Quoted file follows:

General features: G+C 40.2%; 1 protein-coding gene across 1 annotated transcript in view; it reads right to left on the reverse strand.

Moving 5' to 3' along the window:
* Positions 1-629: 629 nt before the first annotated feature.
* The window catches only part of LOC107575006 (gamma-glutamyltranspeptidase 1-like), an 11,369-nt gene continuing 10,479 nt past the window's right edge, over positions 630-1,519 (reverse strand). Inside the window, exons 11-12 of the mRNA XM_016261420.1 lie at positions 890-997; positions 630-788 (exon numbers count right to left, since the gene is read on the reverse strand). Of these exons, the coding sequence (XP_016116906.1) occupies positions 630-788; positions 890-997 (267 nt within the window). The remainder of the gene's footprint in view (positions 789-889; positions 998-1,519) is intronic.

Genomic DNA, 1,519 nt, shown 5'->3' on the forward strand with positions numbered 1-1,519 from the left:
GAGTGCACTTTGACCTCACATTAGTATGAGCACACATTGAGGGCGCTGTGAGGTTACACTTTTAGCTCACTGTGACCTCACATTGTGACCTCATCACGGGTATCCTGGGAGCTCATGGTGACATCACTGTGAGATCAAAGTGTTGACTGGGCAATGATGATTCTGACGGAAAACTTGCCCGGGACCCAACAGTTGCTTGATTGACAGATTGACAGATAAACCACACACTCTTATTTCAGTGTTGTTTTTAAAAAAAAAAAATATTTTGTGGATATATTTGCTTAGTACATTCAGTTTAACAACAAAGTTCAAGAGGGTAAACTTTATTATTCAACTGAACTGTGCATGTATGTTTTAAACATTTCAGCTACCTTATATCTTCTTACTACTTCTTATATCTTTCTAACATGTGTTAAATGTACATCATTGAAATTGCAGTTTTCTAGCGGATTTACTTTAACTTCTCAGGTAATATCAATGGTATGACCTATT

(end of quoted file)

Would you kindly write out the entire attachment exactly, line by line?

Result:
General features: G+C 40.2%; 1 protein-coding gene across 1 annotated transcript in view; it reads right to left on the reverse strand.

Moving 5' to 3' along the window:
* Positions 1-629: 629 nt before the first annotated feature.
* The window catches only part of LOC107575006 (gamma-glutamyltranspeptidase 1-like), an 11,369-nt gene continuing 10,479 nt past the window's right edge, over positions 630-1,519 (reverse strand). Inside the window, exons 11-12 of the mRNA XM_016261420.1 lie at positions 890-997; positions 630-788 (exon numbers count right to left, since the gene is read on the reverse strand). Of these exons, the coding sequence (XP_016116906.1) occupies positions 630-788; positions 890-997 (267 nt within the window). The remainder of the gene's footprint in view (positions 789-889; positions 998-1,519) is intronic.

Genomic DNA, 1,519 nt, shown 5'->3' on the forward strand with positions numbered 1-1,519 from the left:
GAGTGCACTTTGACCTCACATTAGTATGAGCACACATTGAGGGCGCTGTGAGGTTACACTTTTAGCTCACTGTGACCTCACATTGTGACCTCATCACGGGTATCCTGGGAGCTCATGGTGACATCACTGTGAGATCAAAGTGTTGACTGGGCAATGATGATTCTGACGGAAAACTTGCCCGGGACCCAACAGTTGCTTGATTGACAGATTGACAGATAAACCACACACTCTTATTTCAGTGTTGTTTTTAAAAAAAAAAAATATTTTGTGGATATATTTGCTTAGTACATTCAGTTTAACAACAAAGTTCAAGAGGGTAAACTTTATTATTCAACTGAACTGTGCATGTATGTTTTAAACATTTCAGCTACCTTATATCTTCTTACTACTTCTTATATCTTTCTAACATGTGTTAAATGTACATCATTGAAATTGCAGTTTTCTAGCGGATTTACTTTAACTTCTCAGGTAATATCAATGGTATGACCTATT